By Jo Mathis/AAPS District News Editor
Monica Brennan has been teaching at Angell Elementary for five years. She grew up in Royal Oak, the daughter of a nurse (mother) and a Chrysler assembly worker, both of whom valued honesty and compassion. She has a large, loving, and vibrant family that includes five brothers, five sisters, and many nieces and nephews. Her husband, Zach, teaches elementary school in South Lyon.
Brennan graduated with both her bachelor’s and master’s degrees in education from Michigan State University, and before moving to AAPS, taught in Detroit and Belleville. She enjoys fresh air, cooking, reading, playing games with family and friends, traveling, and her two cats.
What was always written on your report card in grade school? My report cards always said I was a quiet but hardworking student.
What is your fondest memory of your own second grade experience? My fondest memory from second grade was going outside with my class and playing Duck-Duck-Goose under the oak tree in the courtyard.
What inspired you to become a teacher? My first grade teacher. I was struggling to read and I remember her taking me into the hallway, wiping tears off my cheeks, and telling me that I just needed to keep practicing. By the end of the year, I loved to read and I loved going to school!
What’s the best compliment anyone could give you? That I helped them learn. My most treasured compliments come from my students, that moment when they go, “Oh, I get this!”
In your 5 years in AAPS, what’s the most important thing you’ve learned about teaching? About learning? The most important thing I’ve learned about teaching is how important it is to value the relationships you have. Not only the relationships with my students and families, but with my colleagues as well. I’m surrounded by amazing individuals all day, and I’ve learned that I’m better because of them and what they’ve taught me.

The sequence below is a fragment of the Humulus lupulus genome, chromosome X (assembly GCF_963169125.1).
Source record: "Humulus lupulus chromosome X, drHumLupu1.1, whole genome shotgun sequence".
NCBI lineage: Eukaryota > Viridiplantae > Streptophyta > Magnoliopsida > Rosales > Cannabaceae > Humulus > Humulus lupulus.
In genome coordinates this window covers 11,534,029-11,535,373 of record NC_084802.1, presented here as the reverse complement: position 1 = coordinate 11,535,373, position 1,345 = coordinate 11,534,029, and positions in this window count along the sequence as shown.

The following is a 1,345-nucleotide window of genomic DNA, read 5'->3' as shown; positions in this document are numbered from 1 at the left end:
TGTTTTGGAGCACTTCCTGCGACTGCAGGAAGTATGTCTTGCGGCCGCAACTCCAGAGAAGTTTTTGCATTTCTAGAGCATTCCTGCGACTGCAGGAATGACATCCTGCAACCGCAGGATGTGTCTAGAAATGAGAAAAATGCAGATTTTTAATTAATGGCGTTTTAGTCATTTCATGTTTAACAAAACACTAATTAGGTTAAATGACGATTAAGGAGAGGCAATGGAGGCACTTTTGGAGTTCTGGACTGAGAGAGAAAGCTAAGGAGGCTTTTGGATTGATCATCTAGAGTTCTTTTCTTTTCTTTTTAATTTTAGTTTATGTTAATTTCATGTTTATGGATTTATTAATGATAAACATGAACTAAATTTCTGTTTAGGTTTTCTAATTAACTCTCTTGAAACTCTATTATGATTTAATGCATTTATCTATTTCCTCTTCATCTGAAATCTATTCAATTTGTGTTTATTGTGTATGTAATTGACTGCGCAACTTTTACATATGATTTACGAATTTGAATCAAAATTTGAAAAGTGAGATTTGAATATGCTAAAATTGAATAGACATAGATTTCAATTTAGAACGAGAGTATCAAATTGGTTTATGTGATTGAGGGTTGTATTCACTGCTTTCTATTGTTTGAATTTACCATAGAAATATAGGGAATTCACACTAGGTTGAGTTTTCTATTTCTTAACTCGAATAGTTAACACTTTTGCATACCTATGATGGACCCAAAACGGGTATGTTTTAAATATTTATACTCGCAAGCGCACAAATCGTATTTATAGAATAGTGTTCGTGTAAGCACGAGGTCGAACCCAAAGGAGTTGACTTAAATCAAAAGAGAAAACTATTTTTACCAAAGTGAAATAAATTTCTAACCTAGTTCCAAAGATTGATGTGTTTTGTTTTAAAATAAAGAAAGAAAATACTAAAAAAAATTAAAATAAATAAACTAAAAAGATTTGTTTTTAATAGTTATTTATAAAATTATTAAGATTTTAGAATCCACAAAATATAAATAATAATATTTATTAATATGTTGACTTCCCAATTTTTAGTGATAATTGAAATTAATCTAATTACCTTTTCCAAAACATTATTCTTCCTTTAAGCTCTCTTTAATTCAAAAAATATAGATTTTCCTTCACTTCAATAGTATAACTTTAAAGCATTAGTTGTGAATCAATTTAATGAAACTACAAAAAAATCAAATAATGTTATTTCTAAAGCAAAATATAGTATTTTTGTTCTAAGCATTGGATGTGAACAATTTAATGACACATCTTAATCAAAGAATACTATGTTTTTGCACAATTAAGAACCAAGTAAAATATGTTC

Describe an average workday. I usually get to Angell around 8 to prepare for the day and say hello to my colleagues. My favorite part of the day is greeting my students in the morning. Once the day starts it goes by really fast, sometimes I can’t even believe 7 hours flew by! Some days I stick around Angell, whether it’s to get some exercise in with colleagues or catch the copy machine while it’s vacant. Once I get home I like to cook and will often make dinner to enjoy with my husband. I’m not a night person, so I’m usually cozied up in pajamas and ready for bed.
What advice would you give to a first-year teacher? Embrace mistakes. Every day is different in teaching, so be flexible and allow yourself to make mistakes and learn from them. Don’t be too hard on yourself!
What’s the happiest part of your day? Those unplanned moments when everyone in the classroom is laughing. I’m lucky to say that this happens all the time!
Favorite websites: I love reading about new recipes and searching for new things to do in the kitchen.
Apps you can’t live without: The weather app. I need to be prepared for recess!
What makes teaching at Angell unique? The people! The staff is friendly and so knowledgeable, we really care about each other. Our community is diverse and we celebrate it! The students bring so much curiosity and knowledge into the classroom, I really do learn from them and enjoy talking to them. We’re a small school but once you’re here you realize that you’ve been welcomed into something wonderful!
If you could talk to your teenage self, what would you say? Cherish the ones you love and keep them close. Also, technology is going to blow you away and emojis are surprisingly very useful.
What do you know about teaching now that you wish you’d known that first year? Less is more. I tried to do so much my first few years of teaching! Just focus on the things you can do well to really make an impact.
How do you keep students engaged? Giving them some choices in their learning and taking time to play games and have fun together.
What is the most rewarding part of teaching? The students. The interactions I have with them are priceless. I can’t imagine doing anything else.
What do you wish everyone realized about the work of a teacher? The students are always forefront in our minds. We’re going to advocate for them because we care about them and we see their potential. We’re working nonstop—long after our workday has ended—because we want to be prepared and ready when the students are there. Also, teachers are super-human-multi-taskers.
How do you recharge? Friends, family, cooking, playing games, sleeping, reading, traveling.
How do you spend your summers? I love to travel around Michigan and spend time with my family and friends. My husband and I are lucky to have the summers off together. We like to recharge and travel to state and national parks. The past few years I taught at the Summer Learning Institute, which I’ve really enjoyed.
What’s most exciting about your professional life right now? The most exciting thing about my professional life right now is that I’ve been at Angell long enough for my past students to stop by, say hi, tell me how they’re doing, and give me a hug. Every day brings new challenges, teaching keeps me on my toes, but those little things make everything feel complete.